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by Franklin Lamb / Al-Manar
Is this how the Zionist project might end?
Perhaps historians or cultural anthropologists surveying the course of human events can identify for us a land, in addition to Palestine, where such a large percentage of a recently arrived colonial population prepared to exercise their right to depart, while many more, with actual millennial roots but victims of ethnic cleansing, prepare to exercise their right of Return.
One of the many ironies inherent in the 19th century Zionist colonial enterprise in Palestine is the fact that this increasingly fraying project was billed for most of the 20th century as a haven in the Middle East for “returning” persecuted European Jews. But today, in the 21st century, it is Europe that is increasingly being viewed by a large number of the illegal occupiers of Palestinian land as the much desired haven for returning Middle Eastern Jews.
Centrifugal pressures within Israeli society, especially among Russian immigrants who overwhelmingly reject Zionism. Since the fall of the Berlin Wall in 1989, some one million Jews have come to Israel from the former Soviet Union, enlarging the country’s population by 25 percent and forming the largest concentration in the world of Russian Jews. But today, Russian Jews comprise the largest group emigrating from Israel and they have been returning in droves for reasons ranging from opposition to Zionism, discrimination, and broken promises regarding employment and “the good life” in Israel.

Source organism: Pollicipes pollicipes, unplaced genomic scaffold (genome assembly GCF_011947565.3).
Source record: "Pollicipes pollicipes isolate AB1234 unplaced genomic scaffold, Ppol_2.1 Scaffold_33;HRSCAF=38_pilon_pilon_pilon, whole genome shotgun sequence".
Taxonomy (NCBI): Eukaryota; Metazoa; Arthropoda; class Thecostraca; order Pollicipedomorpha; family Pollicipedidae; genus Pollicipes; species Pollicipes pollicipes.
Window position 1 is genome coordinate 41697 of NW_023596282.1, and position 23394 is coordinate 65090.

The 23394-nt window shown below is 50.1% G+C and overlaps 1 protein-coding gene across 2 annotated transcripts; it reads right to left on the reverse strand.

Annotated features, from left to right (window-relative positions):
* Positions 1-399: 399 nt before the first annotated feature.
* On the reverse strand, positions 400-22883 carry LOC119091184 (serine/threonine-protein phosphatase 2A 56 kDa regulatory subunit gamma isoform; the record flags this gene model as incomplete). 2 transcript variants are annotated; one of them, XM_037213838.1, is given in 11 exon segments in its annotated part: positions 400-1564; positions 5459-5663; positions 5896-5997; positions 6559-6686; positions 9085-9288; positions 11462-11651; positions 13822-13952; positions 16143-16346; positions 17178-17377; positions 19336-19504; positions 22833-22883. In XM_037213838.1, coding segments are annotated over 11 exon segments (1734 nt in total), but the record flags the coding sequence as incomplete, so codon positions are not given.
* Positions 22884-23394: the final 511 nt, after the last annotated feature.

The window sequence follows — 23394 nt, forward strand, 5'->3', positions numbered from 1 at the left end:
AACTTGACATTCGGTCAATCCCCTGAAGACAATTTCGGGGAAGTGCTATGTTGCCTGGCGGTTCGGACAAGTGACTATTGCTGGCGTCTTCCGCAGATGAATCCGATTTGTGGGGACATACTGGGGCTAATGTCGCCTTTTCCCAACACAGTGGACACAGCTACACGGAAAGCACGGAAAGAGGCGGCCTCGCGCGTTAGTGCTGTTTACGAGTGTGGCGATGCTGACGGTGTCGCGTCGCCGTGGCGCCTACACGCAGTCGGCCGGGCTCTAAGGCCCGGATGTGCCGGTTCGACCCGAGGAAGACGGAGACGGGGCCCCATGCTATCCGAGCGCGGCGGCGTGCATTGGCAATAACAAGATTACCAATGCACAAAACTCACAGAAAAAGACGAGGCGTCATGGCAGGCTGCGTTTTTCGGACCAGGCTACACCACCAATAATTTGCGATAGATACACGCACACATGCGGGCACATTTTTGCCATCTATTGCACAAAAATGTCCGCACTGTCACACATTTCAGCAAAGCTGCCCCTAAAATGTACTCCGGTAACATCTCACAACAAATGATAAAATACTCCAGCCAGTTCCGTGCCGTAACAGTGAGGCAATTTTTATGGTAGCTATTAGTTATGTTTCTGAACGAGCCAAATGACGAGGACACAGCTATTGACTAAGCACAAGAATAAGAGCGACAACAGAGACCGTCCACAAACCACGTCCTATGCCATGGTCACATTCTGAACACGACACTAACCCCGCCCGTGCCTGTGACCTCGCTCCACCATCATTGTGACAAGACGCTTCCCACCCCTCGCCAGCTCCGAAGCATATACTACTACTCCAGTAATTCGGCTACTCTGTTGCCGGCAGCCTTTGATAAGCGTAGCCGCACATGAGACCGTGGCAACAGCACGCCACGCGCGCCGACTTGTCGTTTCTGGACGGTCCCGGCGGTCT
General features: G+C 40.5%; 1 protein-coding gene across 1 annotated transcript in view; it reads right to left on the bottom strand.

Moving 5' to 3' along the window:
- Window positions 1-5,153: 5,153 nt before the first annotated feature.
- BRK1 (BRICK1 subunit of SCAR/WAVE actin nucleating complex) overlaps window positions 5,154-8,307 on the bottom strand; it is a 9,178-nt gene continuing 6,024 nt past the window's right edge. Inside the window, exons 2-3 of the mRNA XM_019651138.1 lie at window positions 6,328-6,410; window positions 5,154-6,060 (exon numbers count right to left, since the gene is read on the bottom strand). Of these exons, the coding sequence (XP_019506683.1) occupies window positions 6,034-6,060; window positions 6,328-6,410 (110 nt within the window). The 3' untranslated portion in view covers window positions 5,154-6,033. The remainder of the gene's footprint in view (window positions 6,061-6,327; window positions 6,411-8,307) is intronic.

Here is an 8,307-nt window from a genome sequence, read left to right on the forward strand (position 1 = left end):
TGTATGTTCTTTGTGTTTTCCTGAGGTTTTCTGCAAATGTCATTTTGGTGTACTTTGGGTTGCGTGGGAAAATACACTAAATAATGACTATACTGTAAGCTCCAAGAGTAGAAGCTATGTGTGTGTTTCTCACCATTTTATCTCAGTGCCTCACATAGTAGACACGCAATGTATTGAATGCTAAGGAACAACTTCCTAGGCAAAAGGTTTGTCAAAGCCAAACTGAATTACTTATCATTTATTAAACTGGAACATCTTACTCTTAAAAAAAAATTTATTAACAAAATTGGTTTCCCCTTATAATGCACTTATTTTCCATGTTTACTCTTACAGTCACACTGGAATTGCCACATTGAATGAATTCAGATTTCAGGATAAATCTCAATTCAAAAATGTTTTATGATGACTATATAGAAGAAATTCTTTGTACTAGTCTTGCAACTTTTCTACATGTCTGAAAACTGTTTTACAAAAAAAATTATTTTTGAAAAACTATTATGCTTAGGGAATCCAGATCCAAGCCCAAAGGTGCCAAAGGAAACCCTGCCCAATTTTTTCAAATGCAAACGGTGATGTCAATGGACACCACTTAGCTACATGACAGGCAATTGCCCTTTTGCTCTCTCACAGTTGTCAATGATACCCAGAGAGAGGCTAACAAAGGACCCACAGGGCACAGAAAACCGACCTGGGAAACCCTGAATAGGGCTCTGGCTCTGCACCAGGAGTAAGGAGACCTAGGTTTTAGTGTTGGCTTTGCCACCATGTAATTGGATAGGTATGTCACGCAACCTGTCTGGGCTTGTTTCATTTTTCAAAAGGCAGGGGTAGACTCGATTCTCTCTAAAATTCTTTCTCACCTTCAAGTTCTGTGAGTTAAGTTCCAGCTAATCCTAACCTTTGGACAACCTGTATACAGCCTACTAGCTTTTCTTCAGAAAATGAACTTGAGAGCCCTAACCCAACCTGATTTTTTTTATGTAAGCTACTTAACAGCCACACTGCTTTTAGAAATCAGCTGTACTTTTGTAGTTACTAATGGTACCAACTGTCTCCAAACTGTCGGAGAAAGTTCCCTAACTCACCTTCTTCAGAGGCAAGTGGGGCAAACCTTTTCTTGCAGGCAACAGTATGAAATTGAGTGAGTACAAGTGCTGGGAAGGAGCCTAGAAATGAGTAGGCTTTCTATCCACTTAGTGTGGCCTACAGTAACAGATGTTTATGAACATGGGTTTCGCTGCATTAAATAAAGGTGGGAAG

AIPAC also represented to their Israeli interrogators that the US Congress could be trusted to approve funding for arriving Israeli Jews “to be allocated substantial cash resettlement grants to ease transition into their new country.”
The Koenig Memorandum was the first publicly available document to outline some of the "policies of discrimination and containment" that Palestinian citizens have been subject to since 1948, reflecting "planning and deliberations at the policy-making circles." Its publication also exposed policy options that Israeli policy makers were considering prior to Land Day, as its first (main) section was finalized on 1 March - one month before the events of Land Day.
You blatantly lie yourself
As for those who leave (thousands yearly) Israel for better economic conditions elsewhere (and it is very hard for young couples in Israel) - well, they come from all kinds of ethnic background.Some Israeli Arabs also leave. Some Sephardic Jews leave.Some Ashkenazi Jews leave.Some Russian Jews leave. Still, almost every year more people come to Israel then leave.
Jews from Soviet Union started to come to Israel in mass in 1970s. Before collapse of Soviet Union and 2 $ a day.
So tell me , how many people from Soviet Union or Russia left Israel this decade?